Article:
To simplify the inverse kinematics most robots have a spherical wrist, a particular mechanical wrist design. For robots where the inverse kinematics is too hard to figure out we can solve the problem numerically, treating it as an optimisation problem.
For real robots such as those with 6 joints that move in 3D space the inverse kinematics is quite complex, but for many of these robots the solutions have been helpfully derived by others and published. Let’s explore the inverse kinematics of the classical Puma 560 robot.
A really important function when performing inverse kinematics is the inverse tangent or arctan function. We revise how this function works for angles in all quadrants of the circle and introduce a useful variant known as atan2.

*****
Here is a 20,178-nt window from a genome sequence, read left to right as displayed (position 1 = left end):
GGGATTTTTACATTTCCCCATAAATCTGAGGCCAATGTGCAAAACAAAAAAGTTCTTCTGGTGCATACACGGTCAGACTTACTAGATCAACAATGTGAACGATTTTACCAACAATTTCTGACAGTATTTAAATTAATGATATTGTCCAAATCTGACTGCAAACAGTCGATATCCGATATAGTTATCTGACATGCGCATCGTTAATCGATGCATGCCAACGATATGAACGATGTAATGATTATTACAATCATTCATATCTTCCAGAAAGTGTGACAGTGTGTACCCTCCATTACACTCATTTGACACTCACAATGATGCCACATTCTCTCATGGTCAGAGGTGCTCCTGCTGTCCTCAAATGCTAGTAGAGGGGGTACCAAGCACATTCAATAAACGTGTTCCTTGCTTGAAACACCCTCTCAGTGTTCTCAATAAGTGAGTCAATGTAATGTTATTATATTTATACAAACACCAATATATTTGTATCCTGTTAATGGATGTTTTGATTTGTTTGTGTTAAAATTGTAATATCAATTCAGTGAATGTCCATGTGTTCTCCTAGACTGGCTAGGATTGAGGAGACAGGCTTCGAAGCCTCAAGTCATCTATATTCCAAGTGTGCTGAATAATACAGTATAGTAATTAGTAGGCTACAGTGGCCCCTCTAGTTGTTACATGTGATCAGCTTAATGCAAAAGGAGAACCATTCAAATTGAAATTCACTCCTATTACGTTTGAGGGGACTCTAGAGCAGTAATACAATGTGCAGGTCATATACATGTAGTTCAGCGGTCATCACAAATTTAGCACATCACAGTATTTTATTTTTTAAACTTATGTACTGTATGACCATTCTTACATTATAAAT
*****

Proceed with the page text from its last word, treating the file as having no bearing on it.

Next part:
We will learn about inverse kinematics, that is, how to compute the robot’s joint angles given the desired pose of their end-effector and knowledge about the dimensions of its links. We will also learn about how to generate paths that lead to smooth coordinated motion of the end-effector.
The pose of the working part of a robot’s tool depends on additional transforms. Where is the end of the tool with respect to the end of the arm, and where is the base of the robot with respect to the world?